Hand washing is important for everyone as an aspect of good personal hygiene.
But extra special care with hand hygiene needs to be taken in some industries and settings. For example, poor hand hygiene by healthcare personnel or in a restaurant can end up affecting the health of many through potential transfer of pathogens from their surroundings to other people or to food. They also run the risk of transferring pathogens via their hands to other parts of their own body.
In Australia, hospital-acquired infections (HAIs) are the most common complication for hospital patients. In December 2009, the Productivity Commission estimated that 180,000 HAIs occur annually, accounting for approximately two million hospital bed days. (Source 2) But some experts believe this to be an underestimation, putting the figure at 5-10% of all hospital admissions, or 300,000-600,000 HAIs a year. HAIs can result in death, cause personal suffering, and are costly to the healthcare system. (Source 3)
The importance of handwashing in clinical settings has long been established. But healthcare workers do not always wash their hands as often or as thoroughly as recommended. Reasons for this include skin irritation, lack of access to hand hygiene facilities, interference with patient-carer relationships, lower priority given to hand hygiene, wearing gloves, forgetfulness, time constraints and high workload. (Source 4) But the impact is clear. A recent example is a Milan clinic’s observed 30% reduction in HAIs by giving nurses who work with premature babies an annual bonus of when they wash their hands properly. (Source 5)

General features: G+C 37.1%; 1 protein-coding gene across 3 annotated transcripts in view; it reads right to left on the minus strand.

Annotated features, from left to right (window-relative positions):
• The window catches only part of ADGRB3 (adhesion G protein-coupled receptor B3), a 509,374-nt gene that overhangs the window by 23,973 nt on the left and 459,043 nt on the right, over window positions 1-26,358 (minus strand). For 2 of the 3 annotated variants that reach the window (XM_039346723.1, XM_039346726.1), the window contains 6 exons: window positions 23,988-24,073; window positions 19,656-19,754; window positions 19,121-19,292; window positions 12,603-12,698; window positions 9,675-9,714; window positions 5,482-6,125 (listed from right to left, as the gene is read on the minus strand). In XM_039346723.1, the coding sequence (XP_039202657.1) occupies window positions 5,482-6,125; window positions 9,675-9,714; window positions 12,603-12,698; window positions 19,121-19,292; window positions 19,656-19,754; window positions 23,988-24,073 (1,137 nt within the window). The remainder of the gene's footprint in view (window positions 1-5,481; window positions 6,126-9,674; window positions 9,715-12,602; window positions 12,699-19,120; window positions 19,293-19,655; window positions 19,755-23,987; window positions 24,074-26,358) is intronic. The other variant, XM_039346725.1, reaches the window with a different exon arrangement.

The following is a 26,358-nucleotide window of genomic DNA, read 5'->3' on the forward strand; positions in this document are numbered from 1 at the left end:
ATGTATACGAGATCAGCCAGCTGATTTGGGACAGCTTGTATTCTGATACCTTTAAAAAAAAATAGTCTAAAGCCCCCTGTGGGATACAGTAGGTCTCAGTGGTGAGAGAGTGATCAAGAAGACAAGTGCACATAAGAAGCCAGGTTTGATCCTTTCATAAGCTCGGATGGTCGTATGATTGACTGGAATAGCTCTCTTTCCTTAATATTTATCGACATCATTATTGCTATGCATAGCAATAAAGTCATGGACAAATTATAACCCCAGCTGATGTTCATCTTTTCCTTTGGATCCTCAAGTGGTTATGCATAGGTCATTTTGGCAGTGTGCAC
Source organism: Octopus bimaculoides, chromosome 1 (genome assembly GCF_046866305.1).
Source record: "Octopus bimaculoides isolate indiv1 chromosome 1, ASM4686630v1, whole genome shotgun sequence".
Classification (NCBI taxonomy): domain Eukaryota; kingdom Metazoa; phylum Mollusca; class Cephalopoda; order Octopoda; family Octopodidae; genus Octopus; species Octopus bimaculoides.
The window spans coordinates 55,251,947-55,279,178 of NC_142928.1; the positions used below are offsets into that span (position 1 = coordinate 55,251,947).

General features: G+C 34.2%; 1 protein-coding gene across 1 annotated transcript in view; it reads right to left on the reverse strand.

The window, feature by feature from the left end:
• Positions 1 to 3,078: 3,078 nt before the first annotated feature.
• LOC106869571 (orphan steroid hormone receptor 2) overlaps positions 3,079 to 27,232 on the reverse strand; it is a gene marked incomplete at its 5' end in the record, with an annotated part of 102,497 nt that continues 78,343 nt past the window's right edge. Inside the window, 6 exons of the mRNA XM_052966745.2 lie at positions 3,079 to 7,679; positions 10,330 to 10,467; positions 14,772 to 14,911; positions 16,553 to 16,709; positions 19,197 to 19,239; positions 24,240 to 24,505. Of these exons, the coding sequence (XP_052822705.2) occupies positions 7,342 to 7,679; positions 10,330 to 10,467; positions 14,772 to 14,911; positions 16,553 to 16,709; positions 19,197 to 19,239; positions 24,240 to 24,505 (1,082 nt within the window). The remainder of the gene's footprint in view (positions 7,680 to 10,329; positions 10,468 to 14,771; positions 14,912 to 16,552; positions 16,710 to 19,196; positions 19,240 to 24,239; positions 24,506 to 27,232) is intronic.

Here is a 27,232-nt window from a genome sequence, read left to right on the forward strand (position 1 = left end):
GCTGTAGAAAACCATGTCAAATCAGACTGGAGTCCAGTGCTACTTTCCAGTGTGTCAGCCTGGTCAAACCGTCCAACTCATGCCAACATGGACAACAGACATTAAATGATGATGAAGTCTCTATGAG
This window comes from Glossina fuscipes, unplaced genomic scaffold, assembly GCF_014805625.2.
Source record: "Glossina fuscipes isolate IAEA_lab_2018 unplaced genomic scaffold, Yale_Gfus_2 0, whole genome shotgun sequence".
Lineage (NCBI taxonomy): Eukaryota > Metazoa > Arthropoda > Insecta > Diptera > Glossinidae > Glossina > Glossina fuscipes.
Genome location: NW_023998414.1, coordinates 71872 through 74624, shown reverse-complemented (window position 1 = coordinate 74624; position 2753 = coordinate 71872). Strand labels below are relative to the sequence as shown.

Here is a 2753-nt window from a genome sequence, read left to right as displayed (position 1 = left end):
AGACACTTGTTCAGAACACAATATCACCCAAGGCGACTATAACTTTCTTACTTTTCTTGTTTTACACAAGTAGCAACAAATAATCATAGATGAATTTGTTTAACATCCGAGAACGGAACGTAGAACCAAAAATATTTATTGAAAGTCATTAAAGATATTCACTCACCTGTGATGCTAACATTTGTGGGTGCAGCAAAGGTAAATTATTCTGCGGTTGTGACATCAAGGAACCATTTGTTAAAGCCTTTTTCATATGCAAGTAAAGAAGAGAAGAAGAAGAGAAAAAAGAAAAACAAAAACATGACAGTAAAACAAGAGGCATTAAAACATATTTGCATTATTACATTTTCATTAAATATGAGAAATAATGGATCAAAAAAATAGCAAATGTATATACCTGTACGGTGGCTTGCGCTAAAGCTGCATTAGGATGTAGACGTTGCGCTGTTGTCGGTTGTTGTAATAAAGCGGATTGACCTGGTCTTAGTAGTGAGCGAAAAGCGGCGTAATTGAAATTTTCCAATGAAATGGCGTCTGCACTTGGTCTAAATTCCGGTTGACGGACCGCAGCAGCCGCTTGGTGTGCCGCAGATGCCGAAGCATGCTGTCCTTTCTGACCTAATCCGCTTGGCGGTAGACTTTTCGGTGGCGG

Poor hand hygiene also contributes to illness food-borne illness caused by the food service sector.
There are several different types of hand hygiene.
As well as being an important part of everyday personal hygiene, effective hand washing is especially important in the food service industry:
The active ingredient in hand sanitisers can be alcohol (ethanol or propanol), or antimicrobial agents such as chlorhexidine, benzalkonium chloride or triclosan. Hand sanitation is most commonly used in clinical settings, for which the World Health Organisation’s “5 Moments for Hand Hygiene” is shown below:
Because of the frequency of hand hygiene needed in these settings, it is not uncommon for healthcare workers’ hands to become dry, cracked and irritated. The incorporation of moisturising agents into hand wash products is becoming more common, or, alternatively, regular use of moisturisers can help maintain skin health.
Hand antisepsis is the most rigorous form of hand hygiene. This is necessary for surgical staff before performing sterile procedures.
I&I hand hygiene products range from guest soaps found in hotels across the country, to liquid or foam hand soaps for a range of settings, to antibacterial hand rubs, gels and foams.
In any situation where many people share the same hand hygiene product, use of a dispenser may be the most hygienic option. Many I&I hand hygiene products are available in touch-free dispensing systems.
Source 1: World Health Organisation 2009, “Hand Hygiene: Why, How & When?” www.who.int/gpsc/5may/Hand_Hygiene_Why_How_and_When_Brochure.pdf
Source 2: Public and Private Hospitals: Productivity Commission Research Report, December 2009, p. 123 www.pc.gov.au/__data/assets/pdf_file/0015/93030/hospitals-report
Source 3: Labi, S. July 11, 2010, "Are our hospitals spreading infection?", The Sunday Telegraph, http://article.wn.com/view/2010/07/10/Are_our_hospitals_spreading_infection/
Source 4: WHO 2009, WHO Guidelines on Hand Hygiene in Health Care, p 67, http://whqlibdoc.who.int/publications/2009/9789241597906_eng.pdf
Source 5: "Bonus for washed hands sees disease drop", December 2010, The Daily Telegraph, www.dailytelegraph.com.au/archive/world-old/bonus-for-washed-hands-sees-disease-drop/story-e6frev00-1225979180886